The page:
Thursday, April 4, 2013

What Fates Impose: Inside the Anthology

When I was on Twitter yesterday, I mentioned that I'd like to tell people about the anthology-editing process, but I wasn't sure what or how much to say about it. It would not be right to discuss details about the stories for a variety of reasons, but I think it would be good for me—and possibly for other people—if I wrote down some of what goes on behind the Veil of Editing.

My friend Beth had a few good questions about it, so I'm going to answer those in this post:

"What has been the greatest delight so far? The biggest surprise? The hardest part?'

The greatest delight so far has been receiving and reading submissions. I came up with the idea for What Fates Impose, an anthology of original stories about divination, more than a year ago. I found a publisher who was interested in the idea last September. We had to work out the details of how we were going to do the project, and then I had to get authors to agree to write stories for it, and give them enough time to write. THAT'S A LOT OF WAITING. But when I finally started to get the stories, it was like presents arriving in my email, because look: I love to read. How much of a buzz do you suppose it is to have an idea of what kind of stories I'd like to read, and then be able to simultaneously support good writers and be the instigator of a bunch of stories like that being written? BIG BUZZ. Delightful!

The biggest surprise has been seeing how each of these writers work when handed a request to submit a story on a theme. Some of them communicate with me a lot, respond to email quickly, and ask a lot of questions to clarify what I'm looking for. Others are quieter, thinking things over for themselves. Some are super enthusiastic about an idea and agree to try it immediately. Others take a while to think about it before even deciding whether they want to try, and give me a more reserved answer about being willing to see what they can come up with. Maybe they'd all respond differently if given a different topic, or maybe this is their style all the time. I'll see about that over a variety of projects, because I already want to do this again. It's also a semi-surprise, every time, to see how each person chooses to approach the theme. I have an idea of what they're like as people, and in many cases I've seen some of what they've written before, but I get a different idea of the way they think when I see where they go within the guidelines I've sent them.

The hardest part is knowing for a fact that I can't accept all of the stories. I don't want to reject anybody's work! But I have to if I want to make the book I'm trying to make. There's only so much room, and some stories match what I want better than others, and that's the way the process goes. I'm also going to have to articulate what kind of changes I'd like to see in some of the stories, and get satisfactory changes back, before I accept them. That's work for me and for the writer, and I don't know how people will react to my comments on their stories. I want to make this as easy as possible for everyone, but I also want the stories to be the best they can be for the book.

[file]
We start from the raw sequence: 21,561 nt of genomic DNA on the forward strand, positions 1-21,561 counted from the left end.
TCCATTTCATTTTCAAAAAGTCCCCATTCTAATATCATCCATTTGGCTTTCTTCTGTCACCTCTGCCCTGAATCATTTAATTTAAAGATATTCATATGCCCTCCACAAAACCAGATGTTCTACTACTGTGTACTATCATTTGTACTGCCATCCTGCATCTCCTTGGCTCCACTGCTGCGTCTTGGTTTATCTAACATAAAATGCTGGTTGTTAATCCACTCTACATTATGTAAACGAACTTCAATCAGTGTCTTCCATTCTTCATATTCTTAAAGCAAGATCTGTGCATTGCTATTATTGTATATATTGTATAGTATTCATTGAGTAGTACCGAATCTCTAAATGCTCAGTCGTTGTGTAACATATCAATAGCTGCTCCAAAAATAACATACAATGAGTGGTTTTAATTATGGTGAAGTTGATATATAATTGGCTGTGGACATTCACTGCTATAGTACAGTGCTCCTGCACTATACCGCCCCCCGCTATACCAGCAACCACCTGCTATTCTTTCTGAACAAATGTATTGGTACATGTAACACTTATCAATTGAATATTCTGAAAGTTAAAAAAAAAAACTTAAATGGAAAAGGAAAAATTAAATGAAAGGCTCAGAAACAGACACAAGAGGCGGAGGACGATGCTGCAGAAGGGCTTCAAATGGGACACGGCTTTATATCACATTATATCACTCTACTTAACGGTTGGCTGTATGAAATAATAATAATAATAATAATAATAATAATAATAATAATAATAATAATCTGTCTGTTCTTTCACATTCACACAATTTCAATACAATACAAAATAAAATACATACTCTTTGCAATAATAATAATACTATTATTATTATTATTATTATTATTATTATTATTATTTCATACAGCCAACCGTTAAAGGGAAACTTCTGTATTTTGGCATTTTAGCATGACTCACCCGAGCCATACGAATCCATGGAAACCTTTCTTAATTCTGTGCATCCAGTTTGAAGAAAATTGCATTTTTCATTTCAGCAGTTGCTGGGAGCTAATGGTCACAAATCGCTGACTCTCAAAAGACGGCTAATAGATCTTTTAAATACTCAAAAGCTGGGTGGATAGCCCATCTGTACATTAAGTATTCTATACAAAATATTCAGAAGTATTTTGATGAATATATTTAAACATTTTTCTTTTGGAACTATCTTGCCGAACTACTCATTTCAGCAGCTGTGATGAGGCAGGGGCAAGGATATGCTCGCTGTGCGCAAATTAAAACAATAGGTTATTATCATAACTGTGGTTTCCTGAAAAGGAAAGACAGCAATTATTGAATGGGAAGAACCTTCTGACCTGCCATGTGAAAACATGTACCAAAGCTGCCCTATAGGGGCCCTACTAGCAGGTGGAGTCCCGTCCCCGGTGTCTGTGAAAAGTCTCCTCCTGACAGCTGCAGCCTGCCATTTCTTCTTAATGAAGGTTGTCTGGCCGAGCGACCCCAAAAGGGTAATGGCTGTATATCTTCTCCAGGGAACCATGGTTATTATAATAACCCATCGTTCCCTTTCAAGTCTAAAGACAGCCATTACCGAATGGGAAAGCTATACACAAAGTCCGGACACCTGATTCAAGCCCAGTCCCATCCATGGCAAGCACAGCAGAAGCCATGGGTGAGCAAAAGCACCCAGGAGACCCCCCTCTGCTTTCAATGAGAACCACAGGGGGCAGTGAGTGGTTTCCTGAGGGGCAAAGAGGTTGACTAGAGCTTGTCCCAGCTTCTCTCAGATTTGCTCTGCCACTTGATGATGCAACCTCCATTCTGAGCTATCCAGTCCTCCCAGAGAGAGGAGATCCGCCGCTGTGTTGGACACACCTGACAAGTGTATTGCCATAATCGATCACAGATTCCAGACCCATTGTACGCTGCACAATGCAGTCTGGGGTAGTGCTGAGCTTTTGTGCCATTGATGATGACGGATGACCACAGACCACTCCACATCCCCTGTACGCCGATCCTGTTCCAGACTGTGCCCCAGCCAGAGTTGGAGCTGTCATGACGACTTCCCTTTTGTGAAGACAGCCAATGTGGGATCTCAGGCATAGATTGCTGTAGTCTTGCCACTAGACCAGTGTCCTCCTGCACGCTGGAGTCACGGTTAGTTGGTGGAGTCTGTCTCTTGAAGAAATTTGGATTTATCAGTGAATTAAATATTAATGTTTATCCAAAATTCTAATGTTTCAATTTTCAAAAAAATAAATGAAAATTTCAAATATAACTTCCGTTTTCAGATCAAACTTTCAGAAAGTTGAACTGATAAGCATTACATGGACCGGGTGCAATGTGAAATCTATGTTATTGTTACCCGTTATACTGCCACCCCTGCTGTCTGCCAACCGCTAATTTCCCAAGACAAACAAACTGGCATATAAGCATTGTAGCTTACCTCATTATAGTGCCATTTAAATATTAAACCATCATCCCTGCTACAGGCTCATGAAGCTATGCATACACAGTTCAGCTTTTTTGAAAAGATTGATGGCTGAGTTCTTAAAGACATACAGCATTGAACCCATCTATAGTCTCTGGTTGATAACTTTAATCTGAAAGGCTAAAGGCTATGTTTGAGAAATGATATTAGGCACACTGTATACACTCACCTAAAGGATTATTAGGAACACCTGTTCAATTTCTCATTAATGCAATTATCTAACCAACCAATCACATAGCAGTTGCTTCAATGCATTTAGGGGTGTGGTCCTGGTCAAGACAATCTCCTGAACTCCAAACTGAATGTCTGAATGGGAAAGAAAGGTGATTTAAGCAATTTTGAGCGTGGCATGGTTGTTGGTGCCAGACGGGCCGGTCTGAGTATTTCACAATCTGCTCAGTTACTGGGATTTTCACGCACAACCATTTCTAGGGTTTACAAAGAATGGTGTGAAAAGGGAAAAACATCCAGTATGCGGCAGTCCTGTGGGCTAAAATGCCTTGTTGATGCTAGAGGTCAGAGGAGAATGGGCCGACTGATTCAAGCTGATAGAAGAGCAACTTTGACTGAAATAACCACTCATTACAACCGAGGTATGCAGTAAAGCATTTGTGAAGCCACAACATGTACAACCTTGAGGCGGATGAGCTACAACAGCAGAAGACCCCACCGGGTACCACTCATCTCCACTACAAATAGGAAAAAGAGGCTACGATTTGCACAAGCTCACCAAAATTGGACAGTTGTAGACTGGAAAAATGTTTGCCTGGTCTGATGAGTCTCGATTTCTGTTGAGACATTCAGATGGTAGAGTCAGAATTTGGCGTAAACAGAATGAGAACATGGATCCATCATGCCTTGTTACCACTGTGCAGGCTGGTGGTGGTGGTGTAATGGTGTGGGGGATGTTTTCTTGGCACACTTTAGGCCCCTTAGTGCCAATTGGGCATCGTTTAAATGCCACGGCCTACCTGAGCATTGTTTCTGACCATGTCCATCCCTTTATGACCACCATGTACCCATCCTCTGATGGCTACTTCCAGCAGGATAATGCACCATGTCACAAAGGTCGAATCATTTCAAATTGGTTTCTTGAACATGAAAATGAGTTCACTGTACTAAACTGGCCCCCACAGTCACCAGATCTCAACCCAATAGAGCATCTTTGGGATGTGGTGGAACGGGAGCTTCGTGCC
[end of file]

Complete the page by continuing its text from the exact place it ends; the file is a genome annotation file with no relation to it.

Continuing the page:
I like it, though. This is the most satisfying work I've ever done. It suits me so well!

Coming soon: How Choosing Anthology Stories Is, and Is Not, Like Making a Mix Tape

(People under a certain age: replace "Mix Tape" with "Playlist.")


  1. As a writer it is fascinating for me to see things from the editor's point of view. I have considered volunteering to be a slush pile reader to enhance my experience and overall knowledge of the process. I'm sure this can be difficult work. But like you I love to read, and many of the stories I have come across astound me with their scope, creativity, and interpretation of given themes or prompts.

  2. Oh, definitely be a slush reader if you get the chance to volunteer! I did it for three years, and it helped both my writing and my critical reading tremendously.

  3. This is so interesting! I had always thought of anthologies as taking stories that had been published in magazines and putting them into a book; I'd never really thought of requesting custom work on a specific theme. It sounds like great fun -- although I would be terrible at rejecting people. I fully understand why it has to happen, but I'd still feel so bad telling someone that I couldn't use the story I'd asked them to write.

  4. Hi Cheryl! Yeah, anthologies are often entirely made of reprinted stories, but many out there contain either all original stories, or a combination of originals and reprints.

    And you're right, rejecting stories is hard, especially when the person has written it specifically for me. Sometimes a person who didn't get into a certain anthology can sell that story elsewhere, though, especially if the theme isn't too crazily specific.